Courtesy of Ron Brooks
Ron Brooks is president of the 70,000-member National Narcotic Officers' Associations' Coalition, and is in his 35th year as a law enforcement officer in California.
Courtesy of Ron Brooks
As a 35-year law enforcement veteran and a father of two, I am alarmed by the dramatic increase in efforts to legalize or decriminalize powerful and dangerous drugs, including marijuana.
I am surprised that the "drug war has failed" drumbeat of drug legalizers is growing louder even in the wake of recent significant declines in drug abuse by young Americans. And I am appalled at the suggestion by some that legalizing and taxing marijuana is a smart way to close government budget gaps.
I have yet to hear a convincing argument that marijuana legalization is a healthy policy choice — physiologically, economically or socially.
Legalization advocates claim that current drug policy has failed. This is patently false if you measure success by whether drug use has increased or decreased. In fact, according to the Monitoring the Future survey conducted by the University of Michigan, youth marijuana use has declined by 25 percent since 2001. That translates into hundreds of thousands fewer young people using drugs today than just eight years ago.
That is not a failure of policy — it is a success generated by a balanced policy focused on preventing use, enforcing laws and treating those afflicted with the disease of addiction.
Legalization advocates would have us believe that marijuana is a benign drug. That message is not only reckless, it is dangerous. By treating marijuana as a joke, the pro-legalization lobby is using our kids as pawns in a dangerous political game. The research is clear: Because teen brains are still developing, young people who use marijuana are at greater risk of developing dependence.
Research also shows that marijuana use leads to greater incidence of depression, attention deficit disorder, and even schizophrenia. According to the National Survey on Drug Use and Health, chronic marijuana use is associated with problem behaviors, including other drug use.
According to Dr. Paula Riggs, associate professor of psychiatry and director of adolescent services at the University of Denver, marijuana use by teens causes acute neurotoxicity. It "impairs cognitive functioning ... And if you're a kid who smokes regularly, you won't progress developmentally at the same rate as kids who aren't smoking."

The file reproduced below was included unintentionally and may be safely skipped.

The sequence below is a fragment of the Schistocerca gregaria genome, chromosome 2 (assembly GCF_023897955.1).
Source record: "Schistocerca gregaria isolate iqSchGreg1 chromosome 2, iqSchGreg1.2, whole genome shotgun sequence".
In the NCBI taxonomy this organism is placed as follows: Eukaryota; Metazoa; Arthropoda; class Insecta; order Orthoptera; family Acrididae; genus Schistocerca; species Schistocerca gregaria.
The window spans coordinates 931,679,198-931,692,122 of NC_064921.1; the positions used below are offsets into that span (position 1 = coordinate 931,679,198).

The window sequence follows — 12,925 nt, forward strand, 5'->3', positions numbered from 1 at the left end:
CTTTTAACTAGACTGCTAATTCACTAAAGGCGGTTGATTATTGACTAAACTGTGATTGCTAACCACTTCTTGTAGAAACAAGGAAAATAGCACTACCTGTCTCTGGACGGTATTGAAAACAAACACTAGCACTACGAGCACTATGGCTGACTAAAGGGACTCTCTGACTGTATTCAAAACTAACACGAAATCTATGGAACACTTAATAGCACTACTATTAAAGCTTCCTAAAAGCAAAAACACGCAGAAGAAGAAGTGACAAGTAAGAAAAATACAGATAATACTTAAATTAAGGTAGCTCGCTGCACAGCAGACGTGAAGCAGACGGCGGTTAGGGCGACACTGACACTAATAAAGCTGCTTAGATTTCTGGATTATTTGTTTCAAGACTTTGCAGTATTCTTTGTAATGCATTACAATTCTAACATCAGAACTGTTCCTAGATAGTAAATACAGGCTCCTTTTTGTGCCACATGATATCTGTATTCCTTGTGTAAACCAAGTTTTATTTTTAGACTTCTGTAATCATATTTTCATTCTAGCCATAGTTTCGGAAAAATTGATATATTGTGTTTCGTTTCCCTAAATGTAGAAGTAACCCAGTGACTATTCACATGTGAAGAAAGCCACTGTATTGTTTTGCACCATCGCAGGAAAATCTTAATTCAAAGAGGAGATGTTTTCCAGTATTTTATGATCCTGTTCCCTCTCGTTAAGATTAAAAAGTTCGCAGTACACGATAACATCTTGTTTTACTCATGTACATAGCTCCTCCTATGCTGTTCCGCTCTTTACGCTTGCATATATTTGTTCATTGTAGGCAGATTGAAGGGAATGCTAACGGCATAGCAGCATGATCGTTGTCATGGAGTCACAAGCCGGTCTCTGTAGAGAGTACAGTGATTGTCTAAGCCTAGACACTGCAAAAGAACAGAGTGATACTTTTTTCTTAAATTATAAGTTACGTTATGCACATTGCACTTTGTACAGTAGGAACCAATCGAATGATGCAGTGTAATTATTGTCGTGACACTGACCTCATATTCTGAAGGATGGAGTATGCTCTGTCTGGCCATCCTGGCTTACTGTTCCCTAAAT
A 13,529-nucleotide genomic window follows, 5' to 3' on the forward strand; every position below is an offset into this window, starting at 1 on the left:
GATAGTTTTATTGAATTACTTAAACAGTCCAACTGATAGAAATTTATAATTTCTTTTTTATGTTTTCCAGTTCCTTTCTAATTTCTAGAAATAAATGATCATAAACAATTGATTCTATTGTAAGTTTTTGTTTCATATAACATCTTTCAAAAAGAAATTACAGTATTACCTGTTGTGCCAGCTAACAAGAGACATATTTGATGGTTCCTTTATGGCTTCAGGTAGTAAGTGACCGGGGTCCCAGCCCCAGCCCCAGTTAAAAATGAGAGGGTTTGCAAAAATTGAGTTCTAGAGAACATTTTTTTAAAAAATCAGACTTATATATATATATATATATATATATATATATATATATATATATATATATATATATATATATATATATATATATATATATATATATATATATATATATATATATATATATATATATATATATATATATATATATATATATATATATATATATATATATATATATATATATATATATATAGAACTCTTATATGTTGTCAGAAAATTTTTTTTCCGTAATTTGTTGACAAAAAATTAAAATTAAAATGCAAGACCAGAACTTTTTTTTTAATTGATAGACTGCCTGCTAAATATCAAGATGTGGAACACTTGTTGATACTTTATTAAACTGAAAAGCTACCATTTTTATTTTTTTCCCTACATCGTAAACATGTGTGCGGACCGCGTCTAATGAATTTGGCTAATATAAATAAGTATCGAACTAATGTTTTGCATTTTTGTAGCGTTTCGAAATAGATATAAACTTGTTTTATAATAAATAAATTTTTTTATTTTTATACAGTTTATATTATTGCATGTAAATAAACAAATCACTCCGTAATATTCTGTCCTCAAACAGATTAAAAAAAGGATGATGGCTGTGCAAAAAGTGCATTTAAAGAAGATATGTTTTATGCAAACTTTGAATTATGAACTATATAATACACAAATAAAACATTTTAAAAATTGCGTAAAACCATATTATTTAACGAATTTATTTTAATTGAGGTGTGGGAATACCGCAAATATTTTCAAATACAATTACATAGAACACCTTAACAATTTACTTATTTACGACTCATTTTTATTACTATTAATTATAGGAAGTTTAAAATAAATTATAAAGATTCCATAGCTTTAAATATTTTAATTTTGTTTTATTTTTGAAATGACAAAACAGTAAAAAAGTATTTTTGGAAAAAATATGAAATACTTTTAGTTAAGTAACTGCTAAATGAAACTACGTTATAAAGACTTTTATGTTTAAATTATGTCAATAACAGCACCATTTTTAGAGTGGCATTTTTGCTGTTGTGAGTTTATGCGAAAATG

Today's marijuana is much more powerful and addictive than in years past. THC — the psychoactive ingredient in marijuana — now averages 10 percent, up from 4 percent since 1983, and many samples tested between 20 percent and 37 percent. If that does not convince you, consider that marijuana is the No. 1 drug for which Americans kids between the ages of 12 and 18 seek treatment.
More than 65 percent of all teens in treatment are there for marijuana dependence, with another 11 percent in treatment for alcohol and drug dependence together, many of whom are using pot with alcohol. In another disturbing trend, hospital emergency room admissions involving marijuana tripled between 1994 and 2002 and now surpass ER admissions involving heroin. And drugged driving accidents — many involving marijuana — kill more than 8,000 and maim another 500,000 every year.
The bottom line is that efforts to legalize drugs including marijuana, and attempts to change America's abstinence-based drug policy to one of harm reduction — in other words, a policy where we teach people to use harmful drugs safely — put our kids and our communities at risk.
The Monitoring the Future survey shows that the No. 1 reason kids cite for not using pot is that it is illegal. Ask almost any cop, paramedic, ER doctor or schoolteacher if they think legalization is a good idea, and you will hear a resounding "no". It is clear that drug use and the disease of addiction threaten America's health and economic stability. It is amazing that some would suggest unleashing even more destruction and addiction through legalization.